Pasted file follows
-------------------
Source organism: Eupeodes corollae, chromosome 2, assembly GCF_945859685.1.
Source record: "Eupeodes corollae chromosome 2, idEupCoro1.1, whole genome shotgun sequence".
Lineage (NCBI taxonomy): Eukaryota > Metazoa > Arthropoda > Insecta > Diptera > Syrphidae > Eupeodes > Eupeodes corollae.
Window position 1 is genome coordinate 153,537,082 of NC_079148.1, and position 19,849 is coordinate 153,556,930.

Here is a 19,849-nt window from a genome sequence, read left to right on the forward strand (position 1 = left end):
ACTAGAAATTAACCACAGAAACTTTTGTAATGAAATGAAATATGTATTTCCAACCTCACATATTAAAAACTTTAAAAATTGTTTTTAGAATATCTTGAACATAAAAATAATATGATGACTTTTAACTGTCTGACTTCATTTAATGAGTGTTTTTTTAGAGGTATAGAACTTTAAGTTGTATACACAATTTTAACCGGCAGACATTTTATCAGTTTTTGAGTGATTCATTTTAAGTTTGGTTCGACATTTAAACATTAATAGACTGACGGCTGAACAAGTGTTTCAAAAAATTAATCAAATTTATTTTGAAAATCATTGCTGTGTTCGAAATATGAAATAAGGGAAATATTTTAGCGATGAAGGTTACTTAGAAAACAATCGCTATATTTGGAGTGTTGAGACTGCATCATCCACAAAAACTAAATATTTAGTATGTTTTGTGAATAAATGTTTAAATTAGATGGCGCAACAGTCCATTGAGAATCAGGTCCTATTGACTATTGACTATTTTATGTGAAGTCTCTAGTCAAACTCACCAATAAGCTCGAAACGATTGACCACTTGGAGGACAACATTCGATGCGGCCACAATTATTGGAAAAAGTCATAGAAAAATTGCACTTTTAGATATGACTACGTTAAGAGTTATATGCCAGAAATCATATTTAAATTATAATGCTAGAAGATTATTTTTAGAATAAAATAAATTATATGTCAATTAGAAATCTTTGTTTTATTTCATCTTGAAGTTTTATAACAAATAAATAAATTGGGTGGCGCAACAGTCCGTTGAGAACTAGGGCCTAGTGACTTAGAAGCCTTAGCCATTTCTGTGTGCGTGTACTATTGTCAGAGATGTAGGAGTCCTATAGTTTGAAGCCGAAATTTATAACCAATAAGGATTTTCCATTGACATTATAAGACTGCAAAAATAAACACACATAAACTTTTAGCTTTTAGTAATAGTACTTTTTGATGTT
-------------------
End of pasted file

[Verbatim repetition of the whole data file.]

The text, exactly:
Source organism: Eupeodes corollae, chromosome 2, assembly GCF_945859685.1.
Source record: "Eupeodes corollae chromosome 2, idEupCoro1.1, whole genome shotgun sequence".
Lineage (NCBI taxonomy): Eukaryota > Metazoa > Arthropoda > Insecta > Diptera > Syrphidae > Eupeodes > Eupeodes corollae.
Window position 1 is genome coordinate 153,537,082 of NC_079148.1, and position 19,849 is coordinate 153,556,930.

Here is a 19,849-nt window from a genome sequence, read left to right on the forward strand (position 1 = left end):
ACTAGAAATTAACCACAGAAACTTTTGTAATGAAATGAAATATGTATTTCCAACCTCACATATTAAAAACTTTAAAAATTGTTTTTAGAATATCTTGAACATAAAAATAATATGATGACTTTTAACTGTCTGACTTCATTTAATGAGTGTTTTTTTAGAGGTATAGAACTTTAAGTTGTATACACAATTTTAACCGGCAGACATTTTATCAGTTTTTGAGTGATTCATTTTAAGTTTGGTTCGACATTTAAACATTAATAGACTGACGGCTGAACAAGTGTTTCAAAAAATTAATCAAATTTATTTTGAAAATCATTGCTGTGTTCGAAATATGAAATAAGGGAAATATTTTAGCGATGAAGGTTACTTAGAAAACAATCGCTATATTTGGAGTGTTGAGACTGCATCATCCACAAAAACTAAATATTTAGTATGTTTTGTGAATAAATGTTTAAATTAGATGGCGCAACAGTCCATTGAGAATCAGGTCCTATTGACTATTGACTATTTTATGTGAAGTCTCTAGTCAAACTCACCAATAAGCTCGAAACGATTGACCACTTGGAGGACAACATTCGATGCGGCCACAATTATTGGAAAAAGTCATAGAAAAATTGCACTTTTAGATATGACTACGTTAAGAGTTATATGCCAGAAATCATATTTAAATTATAATGCTAGAAGATTATTTTTAGAATAAAATAAATTATATGTCAATTAGAAATCTTTGTTTTATTTCATCTTGAAGTTTTATAACAAATAAATAAATTGGGTGGCGCAACAGTCCGTTGAGAACTAGGGCCTAGTGACTTAGAAGCCTTAGCCATTTCTGTGTGCGTGTACTATTGTCAGAGATGTAGGAGTCCTATAGTTTGAAGCCGAAATTTATAACCAATAAGGATTTTCCATTGACATTATAAGACTGCAAAAATAAACACACATAAACTTTTAGCTTTTAGTAATAGTACTTTTTGATGTT